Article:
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Array_strcpy void array_strcpy(char dest[], char src[]) { int i = 0; while (src[i] != '\0') { dest[i] = src[i]; i++; } dest[i] = '\0'; }

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Presentation on theme: "Array_strcpy void array_strcpy(char dest[], char src[]) { int i = 0; while (src[i] != '\0') { dest[i] = src[i]; i++; } dest[i] = '\0'; }"— Presentation transcript:

1 array_strcpy void array_strcpy(char dest[], char src[]) { int i = 0; while (src[i] != '\0') { dest[i] = src[i]; i++; } dest[i] = '\0'; }

2 Pointer arithmetic strcpy void my_strcpy(char *dest, char *src) { while (*src != '\0') { *dest = *src; dest++; src++; } *dest = '\0'; }

3 Exercise Write a program that gets a string from the user and checks whether or not it is a palindrome Example for a palindrome: abbcbba (Hint: use strlen…)

4 Palindrome.c /* This program checks whether a given string is a palindrome*/ #include int main(void) { int len,i; char str[101]; printf("Enter a string\n"); scanf("%100s",str); len = strlen(str); for (i=0; i

5 An additional use for pointers A function that accepts an array and searches for something within it (a char, a number, etc.) What should the function return? The index where the ‘something’ was found A pointer to the place where it was found

6 Functions that return pointers Like any other data type, functions can return pointers For example, a prototype for a function returning a pointer to char will be – char *func(…); But how would we indicate failure Suppose we searched the array and didn’t find anything – what should we return?

7 strchr – pointer arithmetic char *my_strchr(char str[], char c) { char *search = str; while (*search != '\0') { if (*search == c) return search; search++; } return NULL; } ‘h’‘e’‘l’ ‘o’ str ‘\0’ c ‘l’ search

8 Mystery – what does this do? int main(void) { char s[LENGTH+1]; char *p; scanf("%100s", s); p = strchr(s, ','); while(p!=NULL) { *p = ' '; p = strchr(p+1, ','); } printf("The result is - %s\n", s); return 0; }

9 Exercise Implement the string.h function strrchr that returns a pointer to the last occurrence of a character inside a string. Write a program that accepts a string and char from the user, displays what remains of the string after the last occurrence of that char

10 Solution strrchr.c

11 strncmp Declared in string.h, with prototype int strncmp(char *s1, char *s2, int n); Returns 0 if the first n letters of s1 are equal to those of s2 Returns non-zero if first n letters are different

12 Exercise Using strncmp, implement the following function – Input – two strings str1, str2 Output – a pointer to the first instance of str2 in str1, or NULL Write a program that accepts two strings from the user and reports whether the first contains the second

13 solution strstr.c

14 Last one Implement the following function – Input – two strings str1, str2 Output – pointer to the first instance in str1 of any of the characters contained in Write a program that accepts a string from the user and replaces all punctuation signs (,.;:!?) with spaces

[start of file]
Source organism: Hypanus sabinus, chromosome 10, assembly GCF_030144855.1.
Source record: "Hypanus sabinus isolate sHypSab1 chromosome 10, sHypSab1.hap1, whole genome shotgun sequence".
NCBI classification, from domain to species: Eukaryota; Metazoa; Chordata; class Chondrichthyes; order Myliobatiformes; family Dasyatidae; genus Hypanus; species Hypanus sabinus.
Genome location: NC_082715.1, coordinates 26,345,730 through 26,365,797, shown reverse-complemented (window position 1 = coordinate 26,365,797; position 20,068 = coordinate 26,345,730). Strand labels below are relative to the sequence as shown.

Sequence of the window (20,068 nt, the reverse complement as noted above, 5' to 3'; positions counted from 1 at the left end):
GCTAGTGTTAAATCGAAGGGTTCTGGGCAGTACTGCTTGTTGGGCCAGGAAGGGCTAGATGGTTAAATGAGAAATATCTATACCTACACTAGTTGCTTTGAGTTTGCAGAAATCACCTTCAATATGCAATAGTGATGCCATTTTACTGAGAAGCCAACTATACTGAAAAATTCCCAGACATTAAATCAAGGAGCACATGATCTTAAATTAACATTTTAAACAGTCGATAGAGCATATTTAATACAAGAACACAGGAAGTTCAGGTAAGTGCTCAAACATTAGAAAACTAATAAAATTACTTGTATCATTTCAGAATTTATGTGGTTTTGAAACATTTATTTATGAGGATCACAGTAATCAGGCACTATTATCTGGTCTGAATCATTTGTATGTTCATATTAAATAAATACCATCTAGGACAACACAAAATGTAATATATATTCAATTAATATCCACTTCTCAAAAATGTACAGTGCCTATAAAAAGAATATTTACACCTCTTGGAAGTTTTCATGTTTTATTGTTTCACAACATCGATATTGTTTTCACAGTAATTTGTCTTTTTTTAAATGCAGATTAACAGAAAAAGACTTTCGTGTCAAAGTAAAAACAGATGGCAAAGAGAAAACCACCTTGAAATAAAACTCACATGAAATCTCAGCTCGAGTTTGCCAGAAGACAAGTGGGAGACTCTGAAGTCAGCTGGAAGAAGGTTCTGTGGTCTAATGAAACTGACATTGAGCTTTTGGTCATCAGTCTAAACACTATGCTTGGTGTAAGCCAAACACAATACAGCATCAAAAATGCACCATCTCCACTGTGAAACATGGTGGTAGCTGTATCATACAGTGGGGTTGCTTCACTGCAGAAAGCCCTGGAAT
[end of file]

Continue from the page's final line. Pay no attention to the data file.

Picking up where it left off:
15 solution strcspn.c

16 Some functions of string.h Implementations of two string.h functions: strcpy.c – copies one string into the other strchr.c – returns a pointer to the first occurrence of a character within a string strstr.c – returns a pointer to the first occurrence of one string within another strcspn.c – returns a pointer to the first occurrence of a single char from one string in the second

17 Dynamic Allocation Array variables have fixed size, used to store a fixed and known amount of variables This size can’t be changed after compilation However, we don’t always know in advance how much space we would need for an array or a variable We would like to be able to dynamically allocate memory

18 The malloc function void *malloc(unsigned int nBytes); The function malloc is used to dynamically allocate nBytes worth of space How to determine nBytes? malloc returns a pointer to the allocated area on success, NULL on failure You should always check whether memory was successfully allocated Remember to #include

19 Example dynamic_reverse_array.c

20 Why casting? The casting in y=(int *) malloc(n*sizeof (int)); is needed because malloc returns void * : void *malloc(unsigned int nbytes); The type void * specifies a general pointer, which can be cast to any pointer type.

21 What is this ‘sizeof’ ? The sizeof operator gets a variable or a type as an input and outputs its size in bytes: double x; s1=sizeof(x); /* s1 is 8 */ s2=sizeof(int) /* s2 is 4 */

22 Free the allocated memory segment void free(void *ptr); We use free(p) to free the allocated memory pointed to by p If p doesn’t point to an area allocated by malloc, a run-time error occurs Always remember to free the allocated memory once you don’t need it anymore Otherwise, you may run out of memory before you know it!

23 Another example another_strcpy.c

24 Exercise Implement the function my_strcat – Input – two strings, s1 and s2 Output – a pointer to a dynamically allocated concatenation (‘shirshur’) For example: The concatenation of “hello_” and “world!” is the string “hello_world!” Write a program that accepts two strings from the user and prints their concatenation Assume input strings are no longer than a 100 chars

25 Solution my_strcat.c (my_strcat2.c)

26 What’s wrong with this? char *my_strcat(char *str1, char *str2) { int len; char result[500]; /* Let’s assume this is large enough */ len = strlen(str1); strcpy(result, str1); strcpy(result+len, str2); return result; }


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